"I'd seen these types of events happen in the Mideast, in Paris, in Germany, but it really hit home," he said, "and I didn't think about myself. What I thought about was all these young people and what the effect was going to be on their lives in the future. How was this going to affect them, their freedoms?"
Harter also remembers thinking that he had "seen the incubation stages" of the attacks in 1988 when his Army position took him to Somalia.
The situation in Somalia was bleak, he recalled. "At that time, it was pretty obvious to me that the country was in shambles," he said, "and the people running the country, the different factions, were the fathers of what we now call al Qaeda. They were very, very, very bad people.
"Things had not changed, obviously in the last millennium," Harter said. "These people had been fighting over scarce resources. Bin Laden and other people had realized that this was an area that was ripe for exploitation and ripe for training grounds, because there was no accountability there."
Whenever areas of the world go "unpoliced and unwatched," Harter said, chances are there will be difficulties in the area that may be exported to other countries.
In the wake of the terrorist attacks on the World Trade Center and the Pentagon, Harter said, he felt he needed to return to Washington to be in what he calls "the game." "And to be in the game," he said, "is to be at the Pentagon, helping the decision makers."
Harter received a political appointment as a deputy assistant for materiel and facilities in the Office of the Assistant Secretary of Defense for Reserve Affairs in February 2002. His office deals with equipment being procured or transferred from the active to the reserve components, looking at equipment readiness and checking for equipment compatibility with other services. His organization is also responsible for maintenance and ensuring the Defense Department has the sufficient number and right mix of facilities for the reserve component.
"One of the biggest thrusts that we're pushing right now is joint construction," he said. "It's the smart thing to do -- you're trying to get people to work together and to do things from an organizational perspective together. The other thing is it saves the taxpayers and the department millions of dollars. You don't want to build two maintenance shops if you can build one; you don't want to build two readiness centers if you can build one.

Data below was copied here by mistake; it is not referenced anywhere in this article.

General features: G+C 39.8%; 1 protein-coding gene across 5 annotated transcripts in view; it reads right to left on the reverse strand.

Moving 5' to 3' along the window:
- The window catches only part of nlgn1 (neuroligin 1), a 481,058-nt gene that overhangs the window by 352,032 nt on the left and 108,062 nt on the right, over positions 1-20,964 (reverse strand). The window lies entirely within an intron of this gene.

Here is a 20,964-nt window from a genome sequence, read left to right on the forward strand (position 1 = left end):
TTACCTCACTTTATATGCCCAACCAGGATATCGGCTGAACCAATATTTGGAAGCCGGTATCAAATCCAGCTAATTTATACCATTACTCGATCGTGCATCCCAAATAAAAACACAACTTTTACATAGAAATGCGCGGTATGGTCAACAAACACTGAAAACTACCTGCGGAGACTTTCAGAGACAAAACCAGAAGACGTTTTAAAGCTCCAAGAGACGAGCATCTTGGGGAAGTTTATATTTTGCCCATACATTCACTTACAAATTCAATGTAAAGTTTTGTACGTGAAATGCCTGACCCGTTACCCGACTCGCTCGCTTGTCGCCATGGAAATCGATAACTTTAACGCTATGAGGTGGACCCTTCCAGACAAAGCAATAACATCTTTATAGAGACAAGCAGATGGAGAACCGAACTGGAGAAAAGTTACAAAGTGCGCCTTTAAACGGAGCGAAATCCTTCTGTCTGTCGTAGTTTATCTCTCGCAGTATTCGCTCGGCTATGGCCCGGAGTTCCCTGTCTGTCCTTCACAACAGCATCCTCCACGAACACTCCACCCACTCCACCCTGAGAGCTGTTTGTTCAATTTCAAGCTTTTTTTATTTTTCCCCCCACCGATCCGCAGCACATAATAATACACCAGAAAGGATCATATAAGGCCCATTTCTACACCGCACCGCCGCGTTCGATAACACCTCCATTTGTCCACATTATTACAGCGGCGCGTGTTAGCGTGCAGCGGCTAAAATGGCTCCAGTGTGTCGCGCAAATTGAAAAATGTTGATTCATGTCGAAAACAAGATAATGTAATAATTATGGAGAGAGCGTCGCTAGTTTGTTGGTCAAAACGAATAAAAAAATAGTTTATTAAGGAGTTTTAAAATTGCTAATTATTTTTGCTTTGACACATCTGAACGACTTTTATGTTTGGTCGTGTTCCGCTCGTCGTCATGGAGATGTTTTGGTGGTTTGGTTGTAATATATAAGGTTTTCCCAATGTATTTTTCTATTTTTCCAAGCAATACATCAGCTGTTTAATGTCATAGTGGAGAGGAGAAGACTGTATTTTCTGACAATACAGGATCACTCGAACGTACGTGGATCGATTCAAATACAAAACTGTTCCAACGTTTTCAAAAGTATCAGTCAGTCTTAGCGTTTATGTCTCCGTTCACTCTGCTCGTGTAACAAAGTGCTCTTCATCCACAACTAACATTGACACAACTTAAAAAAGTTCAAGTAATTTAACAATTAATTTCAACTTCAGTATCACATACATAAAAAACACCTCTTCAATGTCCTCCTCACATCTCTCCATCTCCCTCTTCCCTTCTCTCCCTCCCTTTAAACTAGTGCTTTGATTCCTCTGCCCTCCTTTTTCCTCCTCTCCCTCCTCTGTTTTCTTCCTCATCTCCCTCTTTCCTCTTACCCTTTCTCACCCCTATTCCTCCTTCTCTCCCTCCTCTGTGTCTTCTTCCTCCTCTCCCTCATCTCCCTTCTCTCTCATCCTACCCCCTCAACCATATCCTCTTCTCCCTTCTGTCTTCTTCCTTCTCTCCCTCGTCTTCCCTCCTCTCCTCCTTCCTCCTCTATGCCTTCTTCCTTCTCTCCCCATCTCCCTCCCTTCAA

"But this is like pushing a noodle up hill," he noted. "One (reason) is the services are very parochial and tend to want to do things in a service orientation, and I can understand that, but there's a bigger picture here. The secretary has laid out a vision, and the only way we're going to attain that vision is through transformation, and the only way we're going to do that is get people to work together."
Transformation includes the collaboration from the force structure, resourcing, construction and training domains. "You have to pull those together," Harter said.
The Pentagon job is proving to be challenging, he noted, adding that it's "been a great experience working here at this particular time in our history. "
"I'm glad to be here. I'm glad to be working for what I consider the best team in the government, and that's the team that Secretary (Donald) Rumsfeld and Deputy Secretary (Paul) Wolfowitz head," he said.
Harter quoted Army Gen. Tommy Franks, the former commander of U.S. Central Command who led coalition efforts in Afghanistan and Iraq. "He said, 'You know if this was easy, it would be called bowling. But it's not bowling; it's difficult, and it requires each one of us to do the very best we can.'"
Harter is not the last in his family's long line of service members. The tradition is being carried on by one of his three sons, William, an Army sergeant stationed in Afghanistan.
"This makes six generations of service in the armed forces," he said with pride.
(Casie Vinall is an intern working for DefendAmerica.mil in the Office of the Assistant Secretary of Defense for Public Affairs.)